Oil futures closed higher on Wednesday trading close to $59 a barrel for the U.S. benchmark, while the U.S. government reported the third straight week of decline in crude supply.
Meanwhile, tensions in Yemen intensified which also impacted oil prices. On Wednesday, oil prices recouped less than 50% of the previous day losses, but as U.S. production failed to decrease, this prompted negative sentiment among investors.
July crude (CLN5, +1.09%) settled at $58.98 per barrel on the New York Mercantile Exchange, 99 cents, or 1.7% up. Meanwhile, on Tuesday, prices had declined 3.7% on the back of a strengthened U.S. dollar (USD), yet supply data released on the day pushed the commodity price higher.
Meanwhile, on London’s ICE Futures exchange, Brent crude (LCON5) for delivery in July increased $1.01, or 1.6%, to settle at $65.03 a barrel.
Global Hunter Securities macro strategist, Richard Hastings, said that the action seen on Wednesday is typical with concerns over Iranian action in Yemen and the advances west of Bagdad from ISIS.
On Tuesday, Pentagon officials said that two Iranian warships, believed to be carrying humanitarian aid for Yemen civilians, linked up off the coast of Yemen in the Gulf of Aden with a vessel from Iran.
Concerns have been raised over the presence of these ships and that Iran may send it straight to Yemen without the agreement of a UN (United Nations) inspection. This situation now has the potential to set the stage for a showdown between the U.S. and Iran together with forces from Saudi Arabia. As a result, crude supplies in the region could be at risk.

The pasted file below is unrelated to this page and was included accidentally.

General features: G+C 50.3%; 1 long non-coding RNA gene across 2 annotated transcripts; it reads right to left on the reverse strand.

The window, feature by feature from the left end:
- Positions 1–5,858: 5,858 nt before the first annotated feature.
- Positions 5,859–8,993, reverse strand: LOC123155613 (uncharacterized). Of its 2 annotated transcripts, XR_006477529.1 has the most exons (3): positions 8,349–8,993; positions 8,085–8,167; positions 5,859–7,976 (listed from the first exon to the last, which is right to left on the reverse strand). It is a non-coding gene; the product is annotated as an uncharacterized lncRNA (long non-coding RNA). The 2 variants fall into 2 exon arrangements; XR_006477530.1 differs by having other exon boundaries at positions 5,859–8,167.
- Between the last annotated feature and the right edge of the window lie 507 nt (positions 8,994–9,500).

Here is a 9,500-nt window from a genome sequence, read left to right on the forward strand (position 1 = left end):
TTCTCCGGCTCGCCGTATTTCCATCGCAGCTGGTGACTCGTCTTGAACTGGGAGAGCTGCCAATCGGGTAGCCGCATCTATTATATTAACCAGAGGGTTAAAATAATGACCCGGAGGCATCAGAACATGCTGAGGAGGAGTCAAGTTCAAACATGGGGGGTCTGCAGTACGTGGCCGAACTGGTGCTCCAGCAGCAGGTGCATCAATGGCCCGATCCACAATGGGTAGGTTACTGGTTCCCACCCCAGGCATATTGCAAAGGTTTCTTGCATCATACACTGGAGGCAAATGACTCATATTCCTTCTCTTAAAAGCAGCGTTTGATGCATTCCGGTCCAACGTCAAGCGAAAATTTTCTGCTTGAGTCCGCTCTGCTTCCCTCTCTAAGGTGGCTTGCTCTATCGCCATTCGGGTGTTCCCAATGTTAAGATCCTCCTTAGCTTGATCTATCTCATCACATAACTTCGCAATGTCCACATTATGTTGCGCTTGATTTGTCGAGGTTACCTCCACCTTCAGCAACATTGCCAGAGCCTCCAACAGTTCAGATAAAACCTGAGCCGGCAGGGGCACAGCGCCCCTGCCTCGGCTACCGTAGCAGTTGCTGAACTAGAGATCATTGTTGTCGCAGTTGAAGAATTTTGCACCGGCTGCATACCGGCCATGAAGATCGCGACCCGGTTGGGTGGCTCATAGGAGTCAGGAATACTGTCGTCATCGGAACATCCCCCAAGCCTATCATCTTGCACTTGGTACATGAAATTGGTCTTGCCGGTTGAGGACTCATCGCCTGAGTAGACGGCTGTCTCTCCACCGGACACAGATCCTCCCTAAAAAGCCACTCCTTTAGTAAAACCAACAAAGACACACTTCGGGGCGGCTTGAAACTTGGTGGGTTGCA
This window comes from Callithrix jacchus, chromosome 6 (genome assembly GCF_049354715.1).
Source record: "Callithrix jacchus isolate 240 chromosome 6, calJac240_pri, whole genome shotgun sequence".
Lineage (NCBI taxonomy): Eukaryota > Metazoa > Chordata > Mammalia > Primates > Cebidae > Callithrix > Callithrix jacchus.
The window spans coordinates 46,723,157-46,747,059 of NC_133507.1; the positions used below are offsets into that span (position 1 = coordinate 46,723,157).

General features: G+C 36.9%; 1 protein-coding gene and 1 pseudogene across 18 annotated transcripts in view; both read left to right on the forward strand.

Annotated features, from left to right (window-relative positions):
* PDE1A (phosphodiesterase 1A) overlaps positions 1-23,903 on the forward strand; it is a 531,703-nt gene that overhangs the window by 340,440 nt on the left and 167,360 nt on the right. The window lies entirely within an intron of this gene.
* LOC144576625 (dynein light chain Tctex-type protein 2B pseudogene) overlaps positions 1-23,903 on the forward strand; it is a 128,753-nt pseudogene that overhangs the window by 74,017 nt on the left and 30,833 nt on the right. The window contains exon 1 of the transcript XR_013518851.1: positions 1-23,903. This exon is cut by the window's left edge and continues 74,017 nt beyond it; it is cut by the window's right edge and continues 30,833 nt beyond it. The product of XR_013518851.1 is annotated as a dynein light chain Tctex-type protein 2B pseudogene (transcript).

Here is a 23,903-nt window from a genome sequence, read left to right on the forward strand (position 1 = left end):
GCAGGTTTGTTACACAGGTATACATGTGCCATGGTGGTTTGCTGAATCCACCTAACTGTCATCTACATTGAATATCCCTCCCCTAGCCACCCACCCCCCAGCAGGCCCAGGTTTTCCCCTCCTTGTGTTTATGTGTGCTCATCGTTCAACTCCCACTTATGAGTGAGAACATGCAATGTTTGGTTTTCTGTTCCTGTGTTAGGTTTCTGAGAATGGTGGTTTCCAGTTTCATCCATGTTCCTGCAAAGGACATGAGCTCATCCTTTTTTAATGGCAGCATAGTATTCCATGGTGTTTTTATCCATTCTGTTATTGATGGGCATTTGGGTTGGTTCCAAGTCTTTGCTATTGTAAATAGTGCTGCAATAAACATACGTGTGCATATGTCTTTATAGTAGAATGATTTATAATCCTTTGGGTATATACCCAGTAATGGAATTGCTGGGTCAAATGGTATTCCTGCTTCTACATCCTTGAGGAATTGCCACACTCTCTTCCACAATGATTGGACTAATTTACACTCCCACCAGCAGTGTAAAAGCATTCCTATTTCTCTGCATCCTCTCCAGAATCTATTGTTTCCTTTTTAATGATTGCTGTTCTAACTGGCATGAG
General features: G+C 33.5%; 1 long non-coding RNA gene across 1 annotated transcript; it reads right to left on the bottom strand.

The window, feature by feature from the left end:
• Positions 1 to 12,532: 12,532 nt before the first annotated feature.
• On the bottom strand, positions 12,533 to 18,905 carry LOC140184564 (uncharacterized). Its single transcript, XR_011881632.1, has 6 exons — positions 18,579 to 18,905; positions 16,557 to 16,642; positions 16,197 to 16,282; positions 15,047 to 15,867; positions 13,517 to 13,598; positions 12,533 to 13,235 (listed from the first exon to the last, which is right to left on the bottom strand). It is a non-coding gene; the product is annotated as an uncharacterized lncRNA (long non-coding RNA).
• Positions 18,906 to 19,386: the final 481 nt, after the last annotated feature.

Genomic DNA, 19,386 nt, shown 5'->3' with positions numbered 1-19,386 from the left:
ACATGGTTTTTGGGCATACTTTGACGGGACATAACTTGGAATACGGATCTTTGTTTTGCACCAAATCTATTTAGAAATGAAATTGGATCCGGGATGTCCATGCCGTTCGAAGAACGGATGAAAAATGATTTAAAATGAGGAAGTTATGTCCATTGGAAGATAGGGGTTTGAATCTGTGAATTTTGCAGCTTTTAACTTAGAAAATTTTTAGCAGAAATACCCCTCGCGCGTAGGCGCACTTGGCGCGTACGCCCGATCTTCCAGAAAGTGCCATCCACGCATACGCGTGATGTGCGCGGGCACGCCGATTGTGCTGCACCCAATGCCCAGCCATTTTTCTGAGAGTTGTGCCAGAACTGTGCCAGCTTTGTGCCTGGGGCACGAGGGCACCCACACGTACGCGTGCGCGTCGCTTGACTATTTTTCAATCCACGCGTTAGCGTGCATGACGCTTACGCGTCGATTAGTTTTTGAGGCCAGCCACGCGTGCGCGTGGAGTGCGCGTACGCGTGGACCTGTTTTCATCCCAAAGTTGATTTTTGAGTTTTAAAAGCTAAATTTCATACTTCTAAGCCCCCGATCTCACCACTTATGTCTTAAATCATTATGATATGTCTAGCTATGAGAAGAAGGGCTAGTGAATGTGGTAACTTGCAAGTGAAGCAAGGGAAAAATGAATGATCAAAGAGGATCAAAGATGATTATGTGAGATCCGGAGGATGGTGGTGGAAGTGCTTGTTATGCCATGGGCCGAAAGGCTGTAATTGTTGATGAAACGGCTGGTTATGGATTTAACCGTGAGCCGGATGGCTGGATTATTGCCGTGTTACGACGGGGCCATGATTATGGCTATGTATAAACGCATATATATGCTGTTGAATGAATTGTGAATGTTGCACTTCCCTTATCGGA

Early on Wednesday, the Energy Information Administration (EIA) in the U.S reported a drop of 2.7 million barrels in Brent crude supplies for the week that ended May 15. It was slightly more than the 2 million barrel drop expected by analysts who were polled by Platts. On late Tuesday however, the American Petroleum Institute (API) reported a larger 5.2 million barrel drop.
Added to this, according to EIA data, the oil output remained unchanged in the lower forty-eight states at 8.87 million barrels per day. According to EIA, gasoline supplies also dropped by 2.8 million barrels, as distillate stockpiles dropped by 500,000 barrels last week. This missed analysts’ expectations for gasoline stockpiles to go unchanged while distillate inventories, including heating oil, were expected to indicate a drop of 560,000 barrels.
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